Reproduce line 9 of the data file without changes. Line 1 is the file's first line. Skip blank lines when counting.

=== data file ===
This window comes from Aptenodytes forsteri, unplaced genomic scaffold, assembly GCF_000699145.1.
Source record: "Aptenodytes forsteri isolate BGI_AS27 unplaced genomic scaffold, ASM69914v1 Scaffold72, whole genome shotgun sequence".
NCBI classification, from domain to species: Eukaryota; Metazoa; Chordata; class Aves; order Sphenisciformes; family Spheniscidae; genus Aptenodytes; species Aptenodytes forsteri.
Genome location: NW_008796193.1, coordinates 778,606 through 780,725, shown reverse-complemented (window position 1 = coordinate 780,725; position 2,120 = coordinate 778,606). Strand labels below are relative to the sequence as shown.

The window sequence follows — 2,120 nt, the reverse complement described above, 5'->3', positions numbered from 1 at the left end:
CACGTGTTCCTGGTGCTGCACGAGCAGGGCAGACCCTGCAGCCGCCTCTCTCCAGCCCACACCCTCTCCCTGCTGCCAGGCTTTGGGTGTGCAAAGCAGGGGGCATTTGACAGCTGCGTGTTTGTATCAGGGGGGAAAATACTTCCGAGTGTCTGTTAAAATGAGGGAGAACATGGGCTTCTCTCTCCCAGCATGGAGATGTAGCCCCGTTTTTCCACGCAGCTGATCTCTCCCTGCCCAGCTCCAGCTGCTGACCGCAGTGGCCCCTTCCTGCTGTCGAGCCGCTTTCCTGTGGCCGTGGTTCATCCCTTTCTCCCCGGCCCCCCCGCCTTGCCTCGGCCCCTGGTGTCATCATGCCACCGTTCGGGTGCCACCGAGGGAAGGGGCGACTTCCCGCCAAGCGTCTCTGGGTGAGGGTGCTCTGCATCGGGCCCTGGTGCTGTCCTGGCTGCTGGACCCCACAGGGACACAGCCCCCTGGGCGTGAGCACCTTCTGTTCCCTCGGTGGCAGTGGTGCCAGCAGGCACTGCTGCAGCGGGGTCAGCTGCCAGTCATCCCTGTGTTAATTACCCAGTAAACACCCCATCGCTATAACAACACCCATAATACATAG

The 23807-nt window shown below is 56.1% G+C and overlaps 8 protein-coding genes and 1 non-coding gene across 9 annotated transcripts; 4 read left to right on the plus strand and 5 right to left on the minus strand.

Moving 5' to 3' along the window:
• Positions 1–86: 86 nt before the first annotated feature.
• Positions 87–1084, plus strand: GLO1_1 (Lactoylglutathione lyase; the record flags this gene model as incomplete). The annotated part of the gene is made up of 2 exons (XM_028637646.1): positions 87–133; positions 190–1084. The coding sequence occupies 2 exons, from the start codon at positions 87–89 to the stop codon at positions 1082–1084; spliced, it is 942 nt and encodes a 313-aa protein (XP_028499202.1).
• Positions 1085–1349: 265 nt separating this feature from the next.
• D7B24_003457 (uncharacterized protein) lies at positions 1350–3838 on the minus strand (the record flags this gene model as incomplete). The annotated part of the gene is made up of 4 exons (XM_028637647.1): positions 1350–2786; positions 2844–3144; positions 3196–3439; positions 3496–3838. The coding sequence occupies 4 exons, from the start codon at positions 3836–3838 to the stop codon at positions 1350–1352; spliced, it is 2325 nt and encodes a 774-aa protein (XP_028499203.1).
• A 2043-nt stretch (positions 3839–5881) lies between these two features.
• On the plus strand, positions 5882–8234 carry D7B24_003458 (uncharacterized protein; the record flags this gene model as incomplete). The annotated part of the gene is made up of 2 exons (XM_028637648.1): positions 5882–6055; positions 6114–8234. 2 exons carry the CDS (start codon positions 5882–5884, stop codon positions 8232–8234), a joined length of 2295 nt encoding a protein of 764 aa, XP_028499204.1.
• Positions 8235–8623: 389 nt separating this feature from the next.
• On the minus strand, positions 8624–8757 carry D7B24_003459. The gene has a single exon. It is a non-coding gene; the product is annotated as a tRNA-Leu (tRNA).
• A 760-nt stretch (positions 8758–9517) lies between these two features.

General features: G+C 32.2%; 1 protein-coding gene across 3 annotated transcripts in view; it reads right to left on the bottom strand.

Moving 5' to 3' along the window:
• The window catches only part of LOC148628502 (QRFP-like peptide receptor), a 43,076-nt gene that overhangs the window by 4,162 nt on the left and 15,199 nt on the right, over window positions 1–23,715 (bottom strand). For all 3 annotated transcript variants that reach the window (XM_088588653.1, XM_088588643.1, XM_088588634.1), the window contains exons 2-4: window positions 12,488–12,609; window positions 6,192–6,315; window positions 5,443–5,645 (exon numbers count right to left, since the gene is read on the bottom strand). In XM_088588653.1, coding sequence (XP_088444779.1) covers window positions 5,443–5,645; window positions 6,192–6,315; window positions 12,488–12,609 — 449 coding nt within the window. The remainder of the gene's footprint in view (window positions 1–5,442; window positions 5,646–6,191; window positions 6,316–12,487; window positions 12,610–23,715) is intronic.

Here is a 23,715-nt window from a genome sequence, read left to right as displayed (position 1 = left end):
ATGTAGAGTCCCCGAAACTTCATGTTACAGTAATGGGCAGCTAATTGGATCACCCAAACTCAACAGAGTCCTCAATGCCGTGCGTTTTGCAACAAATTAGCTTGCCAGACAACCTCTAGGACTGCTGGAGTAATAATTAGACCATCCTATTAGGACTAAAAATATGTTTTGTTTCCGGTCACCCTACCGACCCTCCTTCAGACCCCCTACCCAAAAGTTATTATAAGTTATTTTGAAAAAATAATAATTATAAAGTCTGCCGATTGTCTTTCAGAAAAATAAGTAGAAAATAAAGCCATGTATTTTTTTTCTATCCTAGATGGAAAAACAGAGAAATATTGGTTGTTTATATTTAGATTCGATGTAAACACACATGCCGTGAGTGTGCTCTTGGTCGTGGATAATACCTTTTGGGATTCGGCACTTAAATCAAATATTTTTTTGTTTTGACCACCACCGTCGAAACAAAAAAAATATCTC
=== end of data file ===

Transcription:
• Positions 1–86: 86 nt before the first annotated feature.